A verruca is a small flat wart on the sole of the foot. Corns and calluses occur when there is excess or thickening of the skin, usually on the soles of the feet.
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- Calluses & Corns
A verruca is also known as a plantar wart and appears on the sole of the foot. They are the same as warts on any other body part and are caused by a virus, known as human papilloma virus (HPV). They vary in size and are not normally something to worry about, although care should be taken as they can be contagious.
A verruca is a small flat wart on the sole of the foot. It is not usually painful although may be tender when pressed, especially from the sides. The verruca may feel like a small stone under the foot.
Verrucas vary in size from a 1mm to over a centimeter and may vary in shape too. The surface of the verruca is usually covered with small black dots which are blood vessels and it is usually surrounded by hard skin.
Warts and verrucas are very common and nothing to worry about, although should be treated as they are mildly contagious. They are passed on via direct skin to skin contact or from the floors of swimming pools and showers. They can be passed to other areas of the body particularly the fingers. There is a higher risk of passing a verruca on if the skin is damaged or wet.
To avoid passing it on make sure it is covered when swimming by a waterproof plaster or verruca sock. Wearing flip flops when walking barefoot and in the shower is advised and never share towels.
There is no real need to treat a verruca unless it is causing problems or is uncomfortable to walk on. Most will go away on their own within 2 years, although treatments may clear it sooner. These include salicylic acid creams which should be applied daily for several weeks. Salicylic acid plasters are available which cover the area.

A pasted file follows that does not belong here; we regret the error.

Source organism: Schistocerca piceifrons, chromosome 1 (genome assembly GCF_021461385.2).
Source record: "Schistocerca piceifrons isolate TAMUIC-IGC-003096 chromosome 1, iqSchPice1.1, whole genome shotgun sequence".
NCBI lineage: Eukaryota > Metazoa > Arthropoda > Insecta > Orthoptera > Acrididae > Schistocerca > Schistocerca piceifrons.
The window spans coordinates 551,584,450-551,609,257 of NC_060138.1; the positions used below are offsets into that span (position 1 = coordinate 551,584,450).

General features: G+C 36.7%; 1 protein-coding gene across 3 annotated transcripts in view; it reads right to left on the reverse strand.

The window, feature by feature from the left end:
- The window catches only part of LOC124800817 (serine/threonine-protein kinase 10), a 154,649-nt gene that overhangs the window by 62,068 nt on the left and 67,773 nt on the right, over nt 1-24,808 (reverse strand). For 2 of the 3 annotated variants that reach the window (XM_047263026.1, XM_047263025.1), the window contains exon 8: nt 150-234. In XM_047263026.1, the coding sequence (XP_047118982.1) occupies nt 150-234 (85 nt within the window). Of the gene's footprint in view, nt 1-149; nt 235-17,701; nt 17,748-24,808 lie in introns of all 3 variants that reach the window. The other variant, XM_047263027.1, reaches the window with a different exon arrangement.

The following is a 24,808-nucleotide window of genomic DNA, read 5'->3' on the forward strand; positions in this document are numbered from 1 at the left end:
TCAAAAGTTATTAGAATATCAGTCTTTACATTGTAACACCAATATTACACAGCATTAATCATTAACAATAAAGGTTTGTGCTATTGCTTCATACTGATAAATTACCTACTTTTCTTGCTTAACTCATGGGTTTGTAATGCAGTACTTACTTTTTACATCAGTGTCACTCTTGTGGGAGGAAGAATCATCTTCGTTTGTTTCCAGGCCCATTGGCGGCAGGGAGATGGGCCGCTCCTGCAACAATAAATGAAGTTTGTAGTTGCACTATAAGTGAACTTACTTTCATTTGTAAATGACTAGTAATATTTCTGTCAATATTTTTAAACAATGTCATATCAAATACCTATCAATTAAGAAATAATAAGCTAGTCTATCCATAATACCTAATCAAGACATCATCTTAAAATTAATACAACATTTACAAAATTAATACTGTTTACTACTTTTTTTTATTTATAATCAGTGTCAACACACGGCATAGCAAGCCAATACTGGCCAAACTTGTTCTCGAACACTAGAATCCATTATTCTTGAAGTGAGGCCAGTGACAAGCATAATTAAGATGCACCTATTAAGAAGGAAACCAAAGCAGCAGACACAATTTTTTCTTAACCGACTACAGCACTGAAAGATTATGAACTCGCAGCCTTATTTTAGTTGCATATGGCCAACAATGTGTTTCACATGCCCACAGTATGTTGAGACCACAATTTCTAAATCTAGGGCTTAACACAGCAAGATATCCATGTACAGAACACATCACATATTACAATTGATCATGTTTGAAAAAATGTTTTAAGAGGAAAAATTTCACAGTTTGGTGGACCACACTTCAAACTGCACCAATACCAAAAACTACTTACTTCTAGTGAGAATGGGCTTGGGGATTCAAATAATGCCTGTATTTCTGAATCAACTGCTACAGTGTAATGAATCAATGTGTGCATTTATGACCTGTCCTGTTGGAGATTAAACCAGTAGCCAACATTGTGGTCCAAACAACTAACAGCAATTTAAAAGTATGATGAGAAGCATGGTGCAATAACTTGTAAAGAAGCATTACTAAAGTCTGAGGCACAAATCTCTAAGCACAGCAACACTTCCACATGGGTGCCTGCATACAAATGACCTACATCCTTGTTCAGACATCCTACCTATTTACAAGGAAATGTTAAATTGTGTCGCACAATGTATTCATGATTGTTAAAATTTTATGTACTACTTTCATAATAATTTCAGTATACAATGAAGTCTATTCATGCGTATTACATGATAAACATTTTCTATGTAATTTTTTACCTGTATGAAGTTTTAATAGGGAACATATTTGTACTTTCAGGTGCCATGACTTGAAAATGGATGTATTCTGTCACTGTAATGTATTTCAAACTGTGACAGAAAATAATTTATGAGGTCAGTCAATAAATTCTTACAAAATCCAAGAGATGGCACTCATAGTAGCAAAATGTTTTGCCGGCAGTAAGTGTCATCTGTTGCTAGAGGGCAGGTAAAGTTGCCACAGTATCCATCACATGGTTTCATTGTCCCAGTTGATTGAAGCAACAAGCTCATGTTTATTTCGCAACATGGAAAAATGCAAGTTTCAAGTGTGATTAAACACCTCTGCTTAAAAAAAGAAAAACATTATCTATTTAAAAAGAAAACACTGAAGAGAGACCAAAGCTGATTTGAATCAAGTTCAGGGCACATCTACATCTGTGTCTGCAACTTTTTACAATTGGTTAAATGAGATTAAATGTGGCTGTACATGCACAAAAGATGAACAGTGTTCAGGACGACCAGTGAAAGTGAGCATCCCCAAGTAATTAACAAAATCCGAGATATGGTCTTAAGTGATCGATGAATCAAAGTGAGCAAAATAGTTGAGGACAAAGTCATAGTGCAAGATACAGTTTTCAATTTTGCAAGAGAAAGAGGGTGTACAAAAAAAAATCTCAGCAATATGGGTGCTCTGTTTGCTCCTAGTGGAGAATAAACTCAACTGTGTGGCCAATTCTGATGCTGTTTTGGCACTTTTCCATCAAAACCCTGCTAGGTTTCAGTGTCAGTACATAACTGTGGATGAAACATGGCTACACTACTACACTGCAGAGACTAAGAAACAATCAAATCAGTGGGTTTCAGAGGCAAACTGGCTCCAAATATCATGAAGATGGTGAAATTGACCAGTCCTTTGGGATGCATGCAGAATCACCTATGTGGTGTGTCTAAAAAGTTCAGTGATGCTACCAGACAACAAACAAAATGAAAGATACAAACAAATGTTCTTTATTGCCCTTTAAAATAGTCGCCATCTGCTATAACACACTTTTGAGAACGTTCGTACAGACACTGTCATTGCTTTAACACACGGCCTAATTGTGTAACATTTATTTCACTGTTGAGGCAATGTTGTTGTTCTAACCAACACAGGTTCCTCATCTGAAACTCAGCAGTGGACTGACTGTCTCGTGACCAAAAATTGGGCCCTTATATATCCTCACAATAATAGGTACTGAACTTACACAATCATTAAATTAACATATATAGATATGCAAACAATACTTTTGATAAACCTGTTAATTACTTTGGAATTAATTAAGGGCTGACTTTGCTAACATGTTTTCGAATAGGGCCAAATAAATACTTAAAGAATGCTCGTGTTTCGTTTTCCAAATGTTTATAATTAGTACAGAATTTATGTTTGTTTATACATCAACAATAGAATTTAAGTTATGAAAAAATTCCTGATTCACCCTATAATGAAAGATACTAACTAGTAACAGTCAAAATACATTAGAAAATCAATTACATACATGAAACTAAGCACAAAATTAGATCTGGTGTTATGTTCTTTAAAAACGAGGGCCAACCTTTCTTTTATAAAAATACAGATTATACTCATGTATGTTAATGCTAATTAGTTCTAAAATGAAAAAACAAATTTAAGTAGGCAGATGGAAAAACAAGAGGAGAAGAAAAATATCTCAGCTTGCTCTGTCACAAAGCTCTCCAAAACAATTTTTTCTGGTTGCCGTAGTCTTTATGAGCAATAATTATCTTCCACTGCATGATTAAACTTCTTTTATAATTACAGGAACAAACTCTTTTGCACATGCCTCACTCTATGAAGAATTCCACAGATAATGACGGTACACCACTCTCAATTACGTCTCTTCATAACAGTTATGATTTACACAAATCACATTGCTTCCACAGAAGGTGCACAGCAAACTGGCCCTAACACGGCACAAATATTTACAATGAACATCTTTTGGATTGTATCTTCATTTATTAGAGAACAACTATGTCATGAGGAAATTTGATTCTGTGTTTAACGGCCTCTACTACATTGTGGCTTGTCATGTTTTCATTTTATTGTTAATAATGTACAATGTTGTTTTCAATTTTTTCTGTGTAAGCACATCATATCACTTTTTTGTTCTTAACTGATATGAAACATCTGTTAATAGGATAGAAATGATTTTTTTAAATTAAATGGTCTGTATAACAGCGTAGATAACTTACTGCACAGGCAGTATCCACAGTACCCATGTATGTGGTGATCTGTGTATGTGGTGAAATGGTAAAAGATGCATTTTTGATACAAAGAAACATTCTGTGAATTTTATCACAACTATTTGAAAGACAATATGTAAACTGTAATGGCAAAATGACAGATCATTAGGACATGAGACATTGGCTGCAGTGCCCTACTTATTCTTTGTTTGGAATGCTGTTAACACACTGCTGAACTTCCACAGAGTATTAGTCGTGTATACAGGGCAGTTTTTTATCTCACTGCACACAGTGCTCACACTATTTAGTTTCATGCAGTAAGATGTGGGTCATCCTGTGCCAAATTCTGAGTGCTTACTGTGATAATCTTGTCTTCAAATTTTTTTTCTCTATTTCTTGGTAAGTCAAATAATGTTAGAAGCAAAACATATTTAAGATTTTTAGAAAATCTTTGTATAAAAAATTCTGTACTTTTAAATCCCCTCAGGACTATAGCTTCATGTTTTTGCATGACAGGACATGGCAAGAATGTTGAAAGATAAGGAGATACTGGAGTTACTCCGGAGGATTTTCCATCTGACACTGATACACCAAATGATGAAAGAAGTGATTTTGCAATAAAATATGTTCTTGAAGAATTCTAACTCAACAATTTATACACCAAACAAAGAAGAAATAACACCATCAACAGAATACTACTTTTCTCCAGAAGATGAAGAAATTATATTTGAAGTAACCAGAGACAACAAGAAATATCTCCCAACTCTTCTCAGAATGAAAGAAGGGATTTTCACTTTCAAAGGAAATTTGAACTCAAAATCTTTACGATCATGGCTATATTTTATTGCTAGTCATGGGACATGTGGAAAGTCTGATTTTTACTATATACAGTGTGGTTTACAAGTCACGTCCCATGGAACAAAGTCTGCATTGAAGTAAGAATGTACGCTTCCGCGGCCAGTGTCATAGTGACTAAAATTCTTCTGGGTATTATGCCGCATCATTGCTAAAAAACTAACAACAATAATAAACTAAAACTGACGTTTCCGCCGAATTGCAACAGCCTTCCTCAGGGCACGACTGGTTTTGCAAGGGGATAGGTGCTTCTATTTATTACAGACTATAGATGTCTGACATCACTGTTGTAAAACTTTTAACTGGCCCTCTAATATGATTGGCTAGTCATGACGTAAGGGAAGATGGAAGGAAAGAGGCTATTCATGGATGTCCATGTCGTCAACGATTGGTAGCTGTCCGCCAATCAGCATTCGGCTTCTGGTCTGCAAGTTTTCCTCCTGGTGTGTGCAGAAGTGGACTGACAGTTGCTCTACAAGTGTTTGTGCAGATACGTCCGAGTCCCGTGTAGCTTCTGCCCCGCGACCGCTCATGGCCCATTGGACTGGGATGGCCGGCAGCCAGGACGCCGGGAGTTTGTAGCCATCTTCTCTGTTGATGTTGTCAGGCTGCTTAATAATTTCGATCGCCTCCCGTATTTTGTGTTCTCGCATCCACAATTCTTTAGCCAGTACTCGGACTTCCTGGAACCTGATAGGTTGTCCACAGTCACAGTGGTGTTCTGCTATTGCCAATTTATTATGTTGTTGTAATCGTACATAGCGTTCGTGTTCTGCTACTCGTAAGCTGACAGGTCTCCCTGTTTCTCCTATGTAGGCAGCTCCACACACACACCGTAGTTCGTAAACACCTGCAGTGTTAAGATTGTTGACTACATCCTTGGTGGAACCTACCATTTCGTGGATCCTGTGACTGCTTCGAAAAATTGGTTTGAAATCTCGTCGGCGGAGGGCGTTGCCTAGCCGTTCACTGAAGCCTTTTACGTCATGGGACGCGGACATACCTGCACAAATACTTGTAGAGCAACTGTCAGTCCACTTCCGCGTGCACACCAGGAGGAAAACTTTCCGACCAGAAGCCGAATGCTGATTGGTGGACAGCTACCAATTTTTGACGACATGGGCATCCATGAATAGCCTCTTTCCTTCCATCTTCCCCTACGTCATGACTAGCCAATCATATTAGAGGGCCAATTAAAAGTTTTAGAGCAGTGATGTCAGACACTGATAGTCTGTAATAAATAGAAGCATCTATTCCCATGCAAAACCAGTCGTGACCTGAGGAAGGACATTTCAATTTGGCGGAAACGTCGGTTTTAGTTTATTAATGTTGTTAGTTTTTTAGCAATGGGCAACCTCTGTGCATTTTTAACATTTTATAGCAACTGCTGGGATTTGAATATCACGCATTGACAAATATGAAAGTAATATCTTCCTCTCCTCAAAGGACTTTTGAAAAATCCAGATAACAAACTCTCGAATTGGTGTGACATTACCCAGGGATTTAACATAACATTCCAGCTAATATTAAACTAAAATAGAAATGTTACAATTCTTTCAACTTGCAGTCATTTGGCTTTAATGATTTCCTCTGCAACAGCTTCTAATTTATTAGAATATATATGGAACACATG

Freezing treatments can be performed by a doctor or nurse to freeze burn the verruca away although several treatments may be required. Covering the area with strong adhesive tape such as duct tape has also been known as a treatment method.
Corns & Calluses
Corns and calluses occur when there is excess or thickening of the skin, usually on the soles of the feet. Calluses form on weight bearing parts of the body and corns on non weight bearing areas. Applying gels to reduce friction and applying plasters can help ease any pain and protect the area.
These usually develop on weight bearing parts of the body such as the sole of the foot, especially the ball and heel. They are rough, thickened patches of skin which are rarely painful. Poor foot biomechanics can cause additional pressure on certain areas of the foot. This pressure causes hypertrophy of the skin or excess skin growth.
Corns are smaller than calluses and develop on parts of the foot which aren't weight bearing, for example the tops or sides of the toes and occur due to friction. They can be tender when touched.
A podiatrist or chiropodist may remove the corns and hard skin with a scalpel making sure they do not cut into the health skin tissue. Orthotic inserts can help correct poor foot biomechanics by controlling the position of the foot during the gait cycle and preventing abnormal pressure on parts of the foot.
Vaseline or petroleum jelly applied to the skin can help reduce friction and pressure over the area. Corn and callus plasters are available to help protect the areas and prevent friction.